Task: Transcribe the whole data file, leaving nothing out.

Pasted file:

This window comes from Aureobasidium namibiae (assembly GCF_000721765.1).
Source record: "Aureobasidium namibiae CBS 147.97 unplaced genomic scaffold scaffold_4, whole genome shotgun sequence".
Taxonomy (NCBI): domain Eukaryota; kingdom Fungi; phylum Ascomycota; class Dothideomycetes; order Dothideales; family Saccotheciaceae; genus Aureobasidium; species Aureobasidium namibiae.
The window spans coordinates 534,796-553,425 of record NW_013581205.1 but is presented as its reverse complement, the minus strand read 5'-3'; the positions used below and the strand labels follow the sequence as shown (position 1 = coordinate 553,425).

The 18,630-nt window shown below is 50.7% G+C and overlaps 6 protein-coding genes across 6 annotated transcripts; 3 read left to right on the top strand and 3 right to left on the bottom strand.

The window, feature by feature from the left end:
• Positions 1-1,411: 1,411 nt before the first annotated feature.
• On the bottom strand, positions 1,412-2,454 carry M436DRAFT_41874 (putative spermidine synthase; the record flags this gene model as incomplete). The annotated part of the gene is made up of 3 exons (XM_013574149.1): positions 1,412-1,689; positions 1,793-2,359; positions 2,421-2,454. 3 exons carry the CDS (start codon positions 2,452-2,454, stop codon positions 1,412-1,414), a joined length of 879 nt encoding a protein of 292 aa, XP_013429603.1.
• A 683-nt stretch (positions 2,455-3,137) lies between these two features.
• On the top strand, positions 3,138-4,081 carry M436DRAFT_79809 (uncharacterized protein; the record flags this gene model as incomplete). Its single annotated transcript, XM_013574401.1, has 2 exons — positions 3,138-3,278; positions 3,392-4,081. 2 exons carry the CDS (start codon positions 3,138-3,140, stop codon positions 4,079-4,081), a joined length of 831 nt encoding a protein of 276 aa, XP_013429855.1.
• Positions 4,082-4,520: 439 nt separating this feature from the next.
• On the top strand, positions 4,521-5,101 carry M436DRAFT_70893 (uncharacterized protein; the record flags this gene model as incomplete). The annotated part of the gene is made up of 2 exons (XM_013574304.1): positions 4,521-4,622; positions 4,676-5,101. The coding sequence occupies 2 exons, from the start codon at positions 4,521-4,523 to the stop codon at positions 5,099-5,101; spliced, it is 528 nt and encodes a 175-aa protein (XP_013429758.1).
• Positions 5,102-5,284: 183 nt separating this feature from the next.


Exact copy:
This window comes from Aureobasidium namibiae (assembly GCF_000721765.1).
Source record: "Aureobasidium namibiae CBS 147.97 unplaced genomic scaffold scaffold_4, whole genome shotgun sequence".
Taxonomy (NCBI): domain Eukaryota; kingdom Fungi; phylum Ascomycota; class Dothideomycetes; order Dothideales; family Saccotheciaceae; genus Aureobasidium; species Aureobasidium namibiae.
The window spans coordinates 534,796-553,425 of record NW_013581205.1 but is presented as its reverse complement, the minus strand read 5'-3'; the positions used below and the strand labels follow the sequence as shown (position 1 = coordinate 553,425).

The 18,630-nt window shown below is 50.7% G+C and overlaps 6 protein-coding genes across 6 annotated transcripts; 3 read left to right on the top strand and 3 right to left on the bottom strand.

The window, feature by feature from the left end:
• Positions 1-1,411: 1,411 nt before the first annotated feature.
• On the bottom strand, positions 1,412-2,454 carry M436DRAFT_41874 (putative spermidine synthase; the record flags this gene model as incomplete). The annotated part of the gene is made up of 3 exons (XM_013574149.1): positions 1,412-1,689; positions 1,793-2,359; positions 2,421-2,454. 3 exons carry the CDS (start codon positions 2,452-2,454, stop codon positions 1,412-1,414), a joined length of 879 nt encoding a protein of 292 aa, XP_013429603.1.
• A 683-nt stretch (positions 2,455-3,137) lies between these two features.
• On the top strand, positions 3,138-4,081 carry M436DRAFT_79809 (uncharacterized protein; the record flags this gene model as incomplete). Its single annotated transcript, XM_013574401.1, has 2 exons — positions 3,138-3,278; positions 3,392-4,081. 2 exons carry the CDS (start codon positions 3,138-3,140, stop codon positions 4,079-4,081), a joined length of 831 nt encoding a protein of 276 aa, XP_013429855.1.
• Positions 4,082-4,520: 439 nt separating this feature from the next.
• On the top strand, positions 4,521-5,101 carry M436DRAFT_70893 (uncharacterized protein; the record flags this gene model as incomplete). The annotated part of the gene is made up of 2 exons (XM_013574304.1): positions 4,521-4,622; positions 4,676-5,101. The coding sequence occupies 2 exons, from the start codon at positions 4,521-4,523 to the stop codon at positions 5,099-5,101; spliced, it is 528 nt and encodes a 175-aa protein (XP_013429758.1).
• Positions 5,102-5,284: 183 nt separating this feature from the next.